Hi!! I just got surgery on my left foot in March and then Surgery on my right foot in April. Bunions are very progressive and most people wait until they are in their 60s to take care of them! I'm 27 years old and SO glad I got the surgery done young! I don't see how this happened in a day??? I had them since I was little and took years for mine to start to ache and ache until I couldn't stand it anymore. It was also very embarrassing for me! I couldn't fit into any sandals!!! Only huge shoes and if I did find sandals that fit my feet were so ugly in them I wouldn't buy them anyways. The only way to fix the problem is surgery. Just get one foot done at a time or there is no way you will be able to walk!! Lol. Good luck!! smile
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    • Posted

      How was it getting your feet done so close togeather were you able to bare weight on the first foot without pain when you had the second one done
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    • Posted

      For me it was exactly 1 month and 4 days apart. It was perfect!! It hurt a little bearing weight but after knowing what the first one was I wasn't going to let the second one keep me down so much! Lol. I'm 2 and 3 months out on both feet and they're fine!!! Getting better every day. Don't wait until you're older to get the surgery. Do it while you're still young!
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    • Posted

      I had my right foot done on friday and left will be done in july your the first person i have dpoken to who has had them spaced like that everyone else has had both done at same time or momths apart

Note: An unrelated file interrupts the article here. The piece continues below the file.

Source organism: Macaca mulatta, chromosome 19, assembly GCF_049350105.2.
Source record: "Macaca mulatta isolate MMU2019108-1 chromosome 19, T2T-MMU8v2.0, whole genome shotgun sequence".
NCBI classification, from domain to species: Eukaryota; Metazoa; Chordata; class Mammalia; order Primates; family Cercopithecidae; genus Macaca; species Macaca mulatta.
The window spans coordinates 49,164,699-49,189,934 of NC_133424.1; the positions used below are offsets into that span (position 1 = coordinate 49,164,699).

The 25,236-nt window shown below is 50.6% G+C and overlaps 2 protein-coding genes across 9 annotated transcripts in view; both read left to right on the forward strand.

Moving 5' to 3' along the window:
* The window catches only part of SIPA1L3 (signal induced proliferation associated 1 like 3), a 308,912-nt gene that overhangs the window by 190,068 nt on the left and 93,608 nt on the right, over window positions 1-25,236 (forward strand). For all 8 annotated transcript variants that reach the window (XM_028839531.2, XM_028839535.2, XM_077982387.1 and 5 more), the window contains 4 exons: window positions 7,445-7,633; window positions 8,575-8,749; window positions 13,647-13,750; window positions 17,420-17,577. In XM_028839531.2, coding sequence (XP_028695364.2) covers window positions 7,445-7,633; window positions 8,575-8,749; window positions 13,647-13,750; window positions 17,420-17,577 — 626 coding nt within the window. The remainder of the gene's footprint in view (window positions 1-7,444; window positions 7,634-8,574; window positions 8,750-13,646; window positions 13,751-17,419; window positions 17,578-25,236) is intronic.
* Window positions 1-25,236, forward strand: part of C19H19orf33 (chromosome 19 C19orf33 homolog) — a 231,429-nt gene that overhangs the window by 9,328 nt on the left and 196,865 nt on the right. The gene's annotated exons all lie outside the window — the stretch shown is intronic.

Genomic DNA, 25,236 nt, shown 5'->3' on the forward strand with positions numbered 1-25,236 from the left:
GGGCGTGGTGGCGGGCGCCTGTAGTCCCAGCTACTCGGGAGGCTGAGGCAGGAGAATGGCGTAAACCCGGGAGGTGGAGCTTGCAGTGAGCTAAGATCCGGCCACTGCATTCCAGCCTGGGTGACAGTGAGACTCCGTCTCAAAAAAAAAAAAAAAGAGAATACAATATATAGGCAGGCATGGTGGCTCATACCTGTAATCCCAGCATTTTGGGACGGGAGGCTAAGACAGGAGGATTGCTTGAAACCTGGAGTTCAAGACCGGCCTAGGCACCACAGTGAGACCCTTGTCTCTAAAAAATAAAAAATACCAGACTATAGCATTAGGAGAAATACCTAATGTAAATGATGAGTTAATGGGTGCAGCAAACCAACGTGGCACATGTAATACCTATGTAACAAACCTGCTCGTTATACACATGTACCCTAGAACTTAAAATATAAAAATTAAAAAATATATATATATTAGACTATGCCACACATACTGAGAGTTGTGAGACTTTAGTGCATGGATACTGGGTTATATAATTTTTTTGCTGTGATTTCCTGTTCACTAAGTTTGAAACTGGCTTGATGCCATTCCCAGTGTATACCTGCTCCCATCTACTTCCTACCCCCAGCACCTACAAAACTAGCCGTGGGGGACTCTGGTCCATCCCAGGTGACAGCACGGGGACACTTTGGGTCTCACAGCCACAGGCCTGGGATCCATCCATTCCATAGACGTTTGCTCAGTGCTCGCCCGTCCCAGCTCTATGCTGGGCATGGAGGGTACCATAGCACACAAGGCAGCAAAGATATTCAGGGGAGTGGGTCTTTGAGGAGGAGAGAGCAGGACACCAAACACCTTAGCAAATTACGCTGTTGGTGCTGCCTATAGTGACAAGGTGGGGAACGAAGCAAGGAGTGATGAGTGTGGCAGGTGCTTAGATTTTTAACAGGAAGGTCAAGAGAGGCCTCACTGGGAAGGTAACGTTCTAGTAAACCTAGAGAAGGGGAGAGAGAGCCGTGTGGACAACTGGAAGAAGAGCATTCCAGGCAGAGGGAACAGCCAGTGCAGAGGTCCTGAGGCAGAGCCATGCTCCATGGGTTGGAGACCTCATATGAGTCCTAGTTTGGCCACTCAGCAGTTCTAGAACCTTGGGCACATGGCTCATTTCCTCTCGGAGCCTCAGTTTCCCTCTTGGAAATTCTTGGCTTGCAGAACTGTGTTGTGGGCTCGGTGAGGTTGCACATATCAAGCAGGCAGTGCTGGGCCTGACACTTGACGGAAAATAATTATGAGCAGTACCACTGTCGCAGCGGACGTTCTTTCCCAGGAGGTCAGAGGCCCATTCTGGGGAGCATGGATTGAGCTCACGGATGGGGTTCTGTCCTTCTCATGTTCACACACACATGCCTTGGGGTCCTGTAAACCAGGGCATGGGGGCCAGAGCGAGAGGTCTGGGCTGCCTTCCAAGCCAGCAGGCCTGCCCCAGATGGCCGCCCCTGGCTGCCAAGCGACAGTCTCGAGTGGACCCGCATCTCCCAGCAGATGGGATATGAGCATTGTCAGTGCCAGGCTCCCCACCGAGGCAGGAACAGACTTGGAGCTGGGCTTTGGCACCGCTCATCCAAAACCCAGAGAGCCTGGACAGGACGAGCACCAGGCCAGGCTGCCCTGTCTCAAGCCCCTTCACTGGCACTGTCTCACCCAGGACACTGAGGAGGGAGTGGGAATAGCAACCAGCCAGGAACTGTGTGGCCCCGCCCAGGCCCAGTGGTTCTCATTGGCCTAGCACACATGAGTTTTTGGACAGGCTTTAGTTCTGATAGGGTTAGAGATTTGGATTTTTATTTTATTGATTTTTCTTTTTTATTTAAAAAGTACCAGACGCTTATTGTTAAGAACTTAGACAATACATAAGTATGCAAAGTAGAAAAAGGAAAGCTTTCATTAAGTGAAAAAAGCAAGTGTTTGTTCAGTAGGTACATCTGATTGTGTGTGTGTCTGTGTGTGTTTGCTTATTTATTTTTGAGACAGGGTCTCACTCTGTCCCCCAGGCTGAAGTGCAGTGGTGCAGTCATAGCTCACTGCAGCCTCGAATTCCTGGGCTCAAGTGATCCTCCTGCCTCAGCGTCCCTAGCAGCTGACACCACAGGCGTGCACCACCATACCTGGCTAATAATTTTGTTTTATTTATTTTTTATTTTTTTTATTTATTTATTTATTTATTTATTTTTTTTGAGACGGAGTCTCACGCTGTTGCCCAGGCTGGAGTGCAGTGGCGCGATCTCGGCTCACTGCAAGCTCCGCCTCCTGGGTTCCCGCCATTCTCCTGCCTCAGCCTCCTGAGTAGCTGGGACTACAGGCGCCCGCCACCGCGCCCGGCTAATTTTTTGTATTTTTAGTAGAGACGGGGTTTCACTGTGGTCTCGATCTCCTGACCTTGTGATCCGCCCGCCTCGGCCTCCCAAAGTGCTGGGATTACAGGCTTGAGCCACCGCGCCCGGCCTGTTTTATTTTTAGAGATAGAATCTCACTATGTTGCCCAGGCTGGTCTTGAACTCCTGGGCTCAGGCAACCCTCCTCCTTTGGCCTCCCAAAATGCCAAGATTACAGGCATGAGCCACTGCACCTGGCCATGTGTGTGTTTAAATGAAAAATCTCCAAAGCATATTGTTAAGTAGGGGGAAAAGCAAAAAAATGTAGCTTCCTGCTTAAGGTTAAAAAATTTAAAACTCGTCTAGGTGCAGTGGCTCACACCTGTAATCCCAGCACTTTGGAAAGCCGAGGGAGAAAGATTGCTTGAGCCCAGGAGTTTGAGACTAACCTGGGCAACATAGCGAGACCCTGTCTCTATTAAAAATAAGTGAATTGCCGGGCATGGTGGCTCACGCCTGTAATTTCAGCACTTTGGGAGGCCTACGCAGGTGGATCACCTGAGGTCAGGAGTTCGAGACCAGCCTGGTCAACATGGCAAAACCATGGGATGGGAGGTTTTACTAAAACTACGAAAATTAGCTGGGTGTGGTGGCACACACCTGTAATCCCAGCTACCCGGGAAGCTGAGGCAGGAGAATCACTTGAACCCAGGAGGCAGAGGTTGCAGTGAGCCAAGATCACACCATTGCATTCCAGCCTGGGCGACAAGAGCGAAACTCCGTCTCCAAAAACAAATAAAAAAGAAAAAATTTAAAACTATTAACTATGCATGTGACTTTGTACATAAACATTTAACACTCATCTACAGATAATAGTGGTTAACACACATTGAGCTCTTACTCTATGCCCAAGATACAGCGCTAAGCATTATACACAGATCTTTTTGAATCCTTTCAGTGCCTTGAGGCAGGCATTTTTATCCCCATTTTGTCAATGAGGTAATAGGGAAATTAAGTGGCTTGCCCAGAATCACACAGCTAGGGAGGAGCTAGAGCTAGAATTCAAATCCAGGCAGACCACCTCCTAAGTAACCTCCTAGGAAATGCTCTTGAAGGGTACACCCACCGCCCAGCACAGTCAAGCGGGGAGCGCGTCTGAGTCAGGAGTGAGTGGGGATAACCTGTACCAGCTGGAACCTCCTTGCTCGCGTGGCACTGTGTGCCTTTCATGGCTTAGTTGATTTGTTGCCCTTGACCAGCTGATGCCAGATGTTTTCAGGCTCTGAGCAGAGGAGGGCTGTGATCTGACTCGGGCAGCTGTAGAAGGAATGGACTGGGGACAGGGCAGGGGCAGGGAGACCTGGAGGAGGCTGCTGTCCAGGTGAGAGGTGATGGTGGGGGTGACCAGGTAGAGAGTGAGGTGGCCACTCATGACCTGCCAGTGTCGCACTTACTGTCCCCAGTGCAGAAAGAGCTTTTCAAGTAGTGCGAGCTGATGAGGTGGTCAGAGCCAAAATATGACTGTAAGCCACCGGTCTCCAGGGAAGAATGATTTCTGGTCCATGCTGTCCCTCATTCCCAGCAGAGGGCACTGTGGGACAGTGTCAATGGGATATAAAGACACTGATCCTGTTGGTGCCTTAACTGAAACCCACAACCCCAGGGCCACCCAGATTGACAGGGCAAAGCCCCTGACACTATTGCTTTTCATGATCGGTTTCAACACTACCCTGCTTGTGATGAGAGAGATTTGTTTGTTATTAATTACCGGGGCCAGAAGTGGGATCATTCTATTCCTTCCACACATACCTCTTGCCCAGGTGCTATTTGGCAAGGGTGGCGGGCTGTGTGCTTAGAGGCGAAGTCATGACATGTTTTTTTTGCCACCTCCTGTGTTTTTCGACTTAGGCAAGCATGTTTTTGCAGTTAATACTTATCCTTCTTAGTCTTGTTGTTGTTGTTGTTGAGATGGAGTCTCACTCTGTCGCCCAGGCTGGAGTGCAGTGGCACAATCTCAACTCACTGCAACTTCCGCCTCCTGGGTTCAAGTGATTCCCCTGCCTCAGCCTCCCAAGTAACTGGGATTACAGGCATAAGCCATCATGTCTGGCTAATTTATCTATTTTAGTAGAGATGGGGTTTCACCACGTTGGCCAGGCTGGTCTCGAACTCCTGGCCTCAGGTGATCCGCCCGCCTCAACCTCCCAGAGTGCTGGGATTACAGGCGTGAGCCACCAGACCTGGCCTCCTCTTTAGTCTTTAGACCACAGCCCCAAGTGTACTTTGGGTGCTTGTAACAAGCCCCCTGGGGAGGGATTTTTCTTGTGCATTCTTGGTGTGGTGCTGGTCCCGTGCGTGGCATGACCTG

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    • Posted

      Oh that's cool!!! It's weird because right now (I know your pain....it's a awkward pain!!) it will hurt and you feel the strange position the bone is in... and you're probably babying your foot to pieces... then soon at the two week stage you'll find yourself becoming more independent....then at three weeks you'll find yourself too lazy to put on the boot here and there and by the one month stage you will be walking around with your socks everywhere but sometimes in the boot...sometimes in whatever will fit..but it's painful still! Then you'll get your left foot done and you'll be in the same situation again! (I did my left first because it angled more out) my left hurt a whole lot worse than my right!!! maybe because it was my first surgery but it's still picky until this day.... almost 3 months later. Trust me in the long run you will LOVE that you are doing them a month apart and not like 3 or 4.... To do that twice within that long of a time span would suck looking back at it and thinking you could of already been done with both 3 or 4 months ago. Good luck hon!! 
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    • Posted

      Oh and when I said "it's painful still" I meant like it's not bad...it only hurts to put on shoes because your feet are still swollen but at 1 month and 2 weeks you will definitely be able to wear Nikes or Sandals or something that don't bother you.
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  • Posted

    I understand your pain (literally). There's really no easy answer for you. I've had bunions my entire life (I'm 23 now) and it kind of sucks. For me, I mostly just got used to them. I smiled through the pain, so speak. Looking back, this is probably not the best strategy because I now have had surgery to correct one of my bunions, partially because I just ignored them and did not take care of my feet. So please don't just grin through the pain.